As I sat there on the floor holding my Nana’s leg like I had nothing left she asked me over and over again if I was sure. Was I sure? Maybe it’s a mistake? It could be. Maybe I’m dreaming. Nope. I’m wide-awake. Is this really happening to me? Is this what this feels like? Because I didn’t see it happening this way. I managed to text a few of my friends. All they said was “Josh died.” I couldn’t get anything more than that out at the moment. In between my tears I looked up seeing my five-year-old cousin peering around the corner with fear in her eyes wondering what was going on. What was going on? Mass chaos. That’s what. My nana had left me on the floor as I heard her call my aunt, who was on her way to work, telling her to come back home. My great grandparents (who are 90 and 86) came flying in the door. I could see the heartbreak and pain in their eyes. No one knew what to say. I cried. And cried. And cried. For so long my Pap has fixed all my life problems. But today.. he was just as helpless as I was. A few minutes later my aunt came running around the corner with tears in her eyes. She crouched down beside me on the floor hugging me as I rocked back and fourth. Somehow I made it to the couch. I remember sitting there. Word had spread like wild fire. I had facebook notifications going to my phone because while he was gone that was his way of waking me up if he didn’t have a phone. I sat there. Holding my phone. Not even able to keep up with the calls, text messages, facebook notifications. The pure panic and shock that I felt, was felt by others as well. I thought for sure my phone was going to blow up. I couldn’t even keep up with all of the messages coming through. Before I knew it flowers were showing up at the door. Flowers? Come on people I haven’t even processed what is happening and you already have flowers at the door? My dad came with my brother. Watching his sweet little girl completely devastated willing to do whatever it takes to make it better. I grabbed my laptop. I remember emailing Dr. Fello and Dr. Creany, my professors for my classes the morning, telling them briefly and bluntly I won’t be there today.
It was only a matter of time before the news stations caught wind. Knocking on the door, calling my cell phone, driving around town looking for answers. Go away. They want me to admit this is real already? I don’t think so. I don’t even know what’s going on to be honest. The bottomless, nauseous, pit in my stomach is over whelming. I logged on to facebook. A chat box popped up. It was one of Josh’s good friends who was serving in Afghanistan. His brother had died the year before. As comforting as it was to talk to him for a few minutes I remember thinking how bad I felt for him when it happened. Now its me? Now I understand what it was like for him? Not to be a jerk, but it was better when it was someone else. I didn’t want it to be me. We had a life planned. We were supposed to get married. We were supposed to have a family. This deployment was the last of the Marine Corps. Why?! Why me?! It wasn’t supposed to happen this way. I don’t want it to happen this way.
I’m going back to sleep. I slammed my laptop shut. Grabbed my fuzzy blanket and my care bear who has never let me down my whole entire life. I laid my head down on the pillow. I remember feeling the throbbing and discomfort from the amount of tears I had cried that morning. I closed my eyes. I waited. I cracked open an eye. It was still happening. I closed my eyes again. Go to sleep, Chrissy. Just go to sleep. You’ll wake up and everything will be okay.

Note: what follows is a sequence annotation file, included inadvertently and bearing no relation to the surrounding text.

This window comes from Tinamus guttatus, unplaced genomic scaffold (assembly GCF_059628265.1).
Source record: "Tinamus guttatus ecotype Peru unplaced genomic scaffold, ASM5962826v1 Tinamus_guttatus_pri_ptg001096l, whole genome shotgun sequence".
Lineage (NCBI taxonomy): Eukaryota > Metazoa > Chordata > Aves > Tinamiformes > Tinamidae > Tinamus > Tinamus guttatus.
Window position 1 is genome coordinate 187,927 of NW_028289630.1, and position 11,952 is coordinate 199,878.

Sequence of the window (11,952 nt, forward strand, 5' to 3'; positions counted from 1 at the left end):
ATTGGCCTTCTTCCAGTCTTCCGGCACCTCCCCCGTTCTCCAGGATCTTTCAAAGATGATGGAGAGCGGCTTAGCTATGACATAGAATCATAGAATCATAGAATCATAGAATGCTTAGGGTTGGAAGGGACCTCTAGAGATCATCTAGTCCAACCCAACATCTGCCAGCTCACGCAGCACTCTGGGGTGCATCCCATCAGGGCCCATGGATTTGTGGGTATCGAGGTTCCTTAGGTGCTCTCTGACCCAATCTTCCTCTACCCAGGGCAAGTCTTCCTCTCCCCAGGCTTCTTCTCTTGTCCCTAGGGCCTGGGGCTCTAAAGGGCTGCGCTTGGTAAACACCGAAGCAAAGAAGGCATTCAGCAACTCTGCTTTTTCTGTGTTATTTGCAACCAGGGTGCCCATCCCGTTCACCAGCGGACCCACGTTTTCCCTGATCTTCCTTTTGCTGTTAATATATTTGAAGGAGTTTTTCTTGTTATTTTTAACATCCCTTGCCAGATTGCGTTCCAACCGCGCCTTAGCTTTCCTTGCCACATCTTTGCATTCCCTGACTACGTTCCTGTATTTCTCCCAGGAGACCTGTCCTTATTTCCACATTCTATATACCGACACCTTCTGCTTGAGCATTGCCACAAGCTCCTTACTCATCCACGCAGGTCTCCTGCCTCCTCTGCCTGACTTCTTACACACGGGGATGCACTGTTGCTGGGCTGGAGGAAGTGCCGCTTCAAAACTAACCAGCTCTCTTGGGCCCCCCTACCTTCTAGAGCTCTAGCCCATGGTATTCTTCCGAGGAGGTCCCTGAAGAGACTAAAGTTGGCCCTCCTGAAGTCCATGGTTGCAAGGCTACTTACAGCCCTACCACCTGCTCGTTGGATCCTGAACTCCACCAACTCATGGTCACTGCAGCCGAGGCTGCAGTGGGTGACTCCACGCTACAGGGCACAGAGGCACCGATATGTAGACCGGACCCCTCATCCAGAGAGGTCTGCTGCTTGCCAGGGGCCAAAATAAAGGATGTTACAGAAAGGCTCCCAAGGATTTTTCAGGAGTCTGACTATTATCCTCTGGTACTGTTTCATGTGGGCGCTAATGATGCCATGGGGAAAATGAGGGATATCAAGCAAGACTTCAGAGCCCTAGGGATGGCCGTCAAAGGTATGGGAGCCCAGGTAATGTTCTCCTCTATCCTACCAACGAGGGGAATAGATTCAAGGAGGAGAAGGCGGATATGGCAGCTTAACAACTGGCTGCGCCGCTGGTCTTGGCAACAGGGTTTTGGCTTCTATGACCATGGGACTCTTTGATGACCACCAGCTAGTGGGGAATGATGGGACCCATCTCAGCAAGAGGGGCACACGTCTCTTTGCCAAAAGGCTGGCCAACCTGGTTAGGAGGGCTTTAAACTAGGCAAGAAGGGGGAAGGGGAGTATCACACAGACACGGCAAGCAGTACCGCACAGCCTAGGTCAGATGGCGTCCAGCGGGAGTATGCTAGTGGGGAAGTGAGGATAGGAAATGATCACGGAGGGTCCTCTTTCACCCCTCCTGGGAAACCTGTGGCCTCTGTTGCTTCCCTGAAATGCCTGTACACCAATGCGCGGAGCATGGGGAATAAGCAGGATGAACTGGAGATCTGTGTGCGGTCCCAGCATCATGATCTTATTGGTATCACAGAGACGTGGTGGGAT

Before I knew it someone else was barging through the door. I heard them talking to my aunt in the kitchen. She came over and bent over by the couch. I had to go to Josh’s parents. The CACO (Casualty Assistance Officer) was going to be there shortly. I argued about getting a shower. I lost that battle as my aunt shoved me up the stairs. I kept thinking really? Who gives a crap if I take a freakin shower right now? Not me. BUT I did it anyways to shut everybody up.
I started getting myself together as I heard two of my friends at the door. I talked to them for a few minutes but everyone was rushing me to get over there. FINE. You people need to relax I’ll get there when I get there. I’m not the most prompt person when my whole life comes tumbling down. I quietly got into the car. I remember driving over and I swear every song that ever meant something came on the radio. The tears strolled down my face as I passed through the roads I only ever took to see him. I clung to the little stuffed pig in my lap. It was his pig from when he had surgery as a tiny tot. Mr. Piggy don’t fail me now. Please make it better. Right you psycho like a stuffed pig is going to fix your life right now. Wishful thinking.
We pulled in. His uncle was the first to meet me wrapping his arms around me, calling me “bud” just like he always did. Then his mom. She grabbed me and I cried. I watched the black explorer with US Government on the license plate. Two men in their Alphas. They shut the car doors and walked toward the house. His mom put her arm around me and walked in side. I sat down in a chair closest to the two Marines. Clinging to the pig in my lap. I looked around.. his parents, two brothers, sister, and one uncle sat quietly in the room. The Staff Sergeant opened his black folder and started to talk. It was real. My body went into a fog.. setting itself on auto pilot.. and I was about to start the hardest and worst journey of my life..